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Bellerive Blockbuster

The best match of the 2015 Cricket World Cup so far took place at the Bellerive Oval, Hobart this morning GB time. Ireland, with a century from Ed Joyce and 97 from Andrew Balbirnie reached 331-8. In reply Zimbabwe fought brilliantly, and at various times, not least when they took 19 from the 49th over, bowled by Kevin O’Brien, to leave themselves needing seven of six balls, they looked like favourites for what have been the largest successful chase in World Cup history. Alex Cusack kept a cool head, and put the finishing touches to a fine bowling performance by capturing the two remaining Zimbabwe wickets for the addition of a single, in three balls. A full scorecard can be viewed by clicking here. Having set the scene with this opening account I will share some pictures before moving on…

This device appears above Paper Klip, the Fakenham stationers.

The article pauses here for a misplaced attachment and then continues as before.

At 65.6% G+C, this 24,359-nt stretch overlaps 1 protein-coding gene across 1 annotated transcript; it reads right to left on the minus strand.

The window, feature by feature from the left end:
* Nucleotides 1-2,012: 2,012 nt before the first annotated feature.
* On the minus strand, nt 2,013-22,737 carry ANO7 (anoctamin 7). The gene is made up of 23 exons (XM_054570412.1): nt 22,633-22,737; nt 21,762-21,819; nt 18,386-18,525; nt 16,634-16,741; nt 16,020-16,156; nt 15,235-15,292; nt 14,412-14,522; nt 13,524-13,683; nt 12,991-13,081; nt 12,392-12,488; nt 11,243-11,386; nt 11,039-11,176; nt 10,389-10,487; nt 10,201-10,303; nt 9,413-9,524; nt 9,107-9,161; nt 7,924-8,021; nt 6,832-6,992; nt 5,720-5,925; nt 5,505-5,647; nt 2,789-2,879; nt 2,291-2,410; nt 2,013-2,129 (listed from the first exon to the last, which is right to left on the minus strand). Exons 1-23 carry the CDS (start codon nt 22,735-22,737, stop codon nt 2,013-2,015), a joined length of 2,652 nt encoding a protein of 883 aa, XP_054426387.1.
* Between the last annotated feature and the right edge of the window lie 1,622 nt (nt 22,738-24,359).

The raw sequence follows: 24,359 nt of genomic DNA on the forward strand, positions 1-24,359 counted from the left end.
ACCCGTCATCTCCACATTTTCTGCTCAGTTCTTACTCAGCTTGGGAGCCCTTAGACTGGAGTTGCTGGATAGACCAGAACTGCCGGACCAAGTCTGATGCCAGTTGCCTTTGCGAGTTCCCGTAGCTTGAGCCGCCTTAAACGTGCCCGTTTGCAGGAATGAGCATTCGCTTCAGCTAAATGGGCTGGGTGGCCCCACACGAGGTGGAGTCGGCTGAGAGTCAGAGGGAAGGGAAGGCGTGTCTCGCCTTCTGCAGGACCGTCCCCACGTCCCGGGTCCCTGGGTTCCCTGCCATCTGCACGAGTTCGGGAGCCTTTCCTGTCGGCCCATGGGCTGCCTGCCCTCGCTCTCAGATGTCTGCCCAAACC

This device appears above Paper Klip, the Fakenham stationers.

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Not only was that match a classic, featuring quality performances from many players, but the eventual result means that Ireland have now won three matches at this tournament, and are very well placed to progress to the quarter finals. The only disappointment to me was that the Player of the Match Award went boringly (and in my opinion wrongly) to Ed Joyce for his hundred when the key to Ireland’s victory was the cool head under pressure displayed by Alex Cusack. Having witnessed this amazing match I am more convinced than ever that the ICC would be utterly wrong to reduce associate nation involvement in the World Cup. My response to Aakash Chopra who gets to publicise his ideas on www.cricinfo.com and who believes that the World Cup should be reduced to ten teams and that the associates should concentrate on getting to play more matches against full members outside of world cups is twofold. First he is guilty of presenting a false dichotomy: it is not a case of either or – i would like to see both more matches between full members and associates outside of world cups and greater associate participation in World Cups. Whether he is guilty of any offence beyond sloppy logic I am not prepared to say, but it is only in cricket that anyone argues for a smaller world cup. My thoughts on how the Cricket World Cup should be formatted can be viewed by clicking here.